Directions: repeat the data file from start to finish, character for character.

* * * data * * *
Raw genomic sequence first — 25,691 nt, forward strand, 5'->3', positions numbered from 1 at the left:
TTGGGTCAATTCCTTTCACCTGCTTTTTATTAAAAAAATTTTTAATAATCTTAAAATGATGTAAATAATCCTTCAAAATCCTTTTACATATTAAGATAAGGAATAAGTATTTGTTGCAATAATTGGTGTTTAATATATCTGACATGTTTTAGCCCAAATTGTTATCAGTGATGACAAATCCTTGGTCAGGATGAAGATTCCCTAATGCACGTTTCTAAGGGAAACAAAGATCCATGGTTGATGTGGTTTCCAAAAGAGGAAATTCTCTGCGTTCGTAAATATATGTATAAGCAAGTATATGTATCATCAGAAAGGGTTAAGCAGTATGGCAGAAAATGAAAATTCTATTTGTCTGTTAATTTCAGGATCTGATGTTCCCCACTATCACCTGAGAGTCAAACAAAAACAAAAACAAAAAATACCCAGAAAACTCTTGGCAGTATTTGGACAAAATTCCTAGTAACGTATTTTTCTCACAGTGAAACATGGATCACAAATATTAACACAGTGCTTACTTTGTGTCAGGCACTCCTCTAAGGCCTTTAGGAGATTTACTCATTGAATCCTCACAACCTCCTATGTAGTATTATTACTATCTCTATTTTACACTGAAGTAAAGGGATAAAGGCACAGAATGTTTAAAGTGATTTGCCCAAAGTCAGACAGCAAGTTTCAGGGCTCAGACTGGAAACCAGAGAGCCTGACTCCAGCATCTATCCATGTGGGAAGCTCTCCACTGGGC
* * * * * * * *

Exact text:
Raw genomic sequence first — 25,691 nt, forward strand, 5'->3', positions numbered from 1 at the left:
TTGGGTCAATTCCTTTCACCTGCTTTTTATTAAAAAAATTTTTAATAATCTTAAAATGATGTAAATAATCCTTCAAAATCCTTTTACATATTAAGATAAGGAATAAGTATTTGTTGCAATAATTGGTGTTTAATATATCTGACATGTTTTAGCCCAAATTGTTATCAGTGATGACAAATCCTTGGTCAGGATGAAGATTCCCTAATGCACGTTTCTAAGGGAAACAAAGATCCATGGTTGATGTGGTTTCCAAAAGAGGAAATTCTCTGCGTTCGTAAATATATGTATAAGCAAGTATATGTATCATCAGAAAGGGTTAAGCAGTATGGCAGAAAATGAAAATTCTATTTGTCTGTTAATTTCAGGATCTGATGTTCCCCACTATCACCTGAGAGTCAAACAAAAACAAAAACAAAAAATACCCAGAAAACTCTTGGCAGTATTTGGACAAAATTCCTAGTAACGTATTTTTCTCACAGTGAAACATGGATCACAAATATTAACACAGTGCTTACTTTGTGTCAGGCACTCCTCTAAGGCCTTTAGGAGATTTACTCATTGAATCCTCACAACCTCCTATGTAGTATTATTACTATCTCTATTTTACACTGAAGTAAAGGGATAAAGGCACAGAATGTTTAAAGTGATTTGCCCAAAGTCAGACAGCAAGTTTCAGGGCTCAGACTGGAAACCAGAGAGCCTGACTCCAGCATCTATCCATGTGGGAAGCTCTCCACTGGGC